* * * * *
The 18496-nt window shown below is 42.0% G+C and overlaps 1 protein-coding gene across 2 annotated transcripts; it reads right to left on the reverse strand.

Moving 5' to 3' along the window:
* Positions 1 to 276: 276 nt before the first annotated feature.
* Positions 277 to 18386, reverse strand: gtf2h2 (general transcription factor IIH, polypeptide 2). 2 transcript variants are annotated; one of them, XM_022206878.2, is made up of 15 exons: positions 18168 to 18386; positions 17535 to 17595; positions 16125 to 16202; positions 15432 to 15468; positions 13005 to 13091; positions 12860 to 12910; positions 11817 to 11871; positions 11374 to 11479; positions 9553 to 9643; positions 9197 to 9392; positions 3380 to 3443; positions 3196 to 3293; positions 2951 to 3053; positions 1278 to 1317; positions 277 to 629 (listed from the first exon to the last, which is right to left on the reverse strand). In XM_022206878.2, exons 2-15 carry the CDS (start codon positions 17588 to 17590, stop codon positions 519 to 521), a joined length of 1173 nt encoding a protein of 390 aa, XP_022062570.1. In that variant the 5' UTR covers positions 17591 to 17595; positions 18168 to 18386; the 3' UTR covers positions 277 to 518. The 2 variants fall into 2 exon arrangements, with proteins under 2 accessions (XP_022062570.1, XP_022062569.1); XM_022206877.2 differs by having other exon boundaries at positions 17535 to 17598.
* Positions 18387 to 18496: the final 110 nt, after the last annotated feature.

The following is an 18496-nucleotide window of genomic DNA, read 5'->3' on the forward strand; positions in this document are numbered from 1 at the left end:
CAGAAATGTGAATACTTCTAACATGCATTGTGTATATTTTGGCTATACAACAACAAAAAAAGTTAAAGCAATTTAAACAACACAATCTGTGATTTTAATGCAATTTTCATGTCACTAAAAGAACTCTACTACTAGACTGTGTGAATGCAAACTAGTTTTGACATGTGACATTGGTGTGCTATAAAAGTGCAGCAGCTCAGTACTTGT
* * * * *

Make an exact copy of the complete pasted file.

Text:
The 18496-nt window shown below is 42.0% G+C and overlaps 1 protein-coding gene across 2 annotated transcripts; it reads right to left on the reverse strand.

Moving 5' to 3' along the window:
* Positions 1 to 276: 276 nt before the first annotated feature.
* Positions 277 to 18386, reverse strand: gtf2h2 (general transcription factor IIH, polypeptide 2). 2 transcript variants are annotated; one of them, XM_022206878.2, is made up of 15 exons: positions 18168 to 18386; positions 17535 to 17595; positions 16125 to 16202; positions 15432 to 15468; positions 13005 to 13091; positions 12860 to 12910; positions 11817 to 11871; positions 11374 to 11479; positions 9553 to 9643; positions 9197 to 9392; positions 3380 to 3443; positions 3196 to 3293; positions 2951 to 3053; positions 1278 to 1317; positions 277 to 629 (listed from the first exon to the last, which is right to left on the reverse strand). In XM_022206878.2, exons 2-15 carry the CDS (start codon positions 17588 to 17590, stop codon positions 519 to 521), a joined length of 1173 nt encoding a protein of 390 aa, XP_022062570.1. In that variant the 5' UTR covers positions 17591 to 17595; positions 18168 to 18386; the 3' UTR covers positions 277 to 518. The 2 variants fall into 2 exon arrangements, with proteins under 2 accessions (XP_022062570.1, XP_022062569.1); XM_022206877.2 differs by having other exon boundaries at positions 17535 to 17598.
* Positions 18387 to 18496: the final 110 nt, after the last annotated feature.

The following is an 18496-nucleotide window of genomic DNA, read 5'->3' on the forward strand; positions in this document are numbered from 1 at the left end:
CAGAAATGTGAATACTTCTAACATGCATTGTGTATATTTTGGCTATACAACAACAAAAAAAGTTAAAGCAATTTAAACAACACAATCTGTGATTTTAATGCAATTTTCATGTCACTAAAAGAACTCTACTACTAGACTGTGTGAATGCAAACTAGTTTTGACATGTGACATTGGTGTGCTATAAAAGTGCAGCAGCTCAGTACTTGT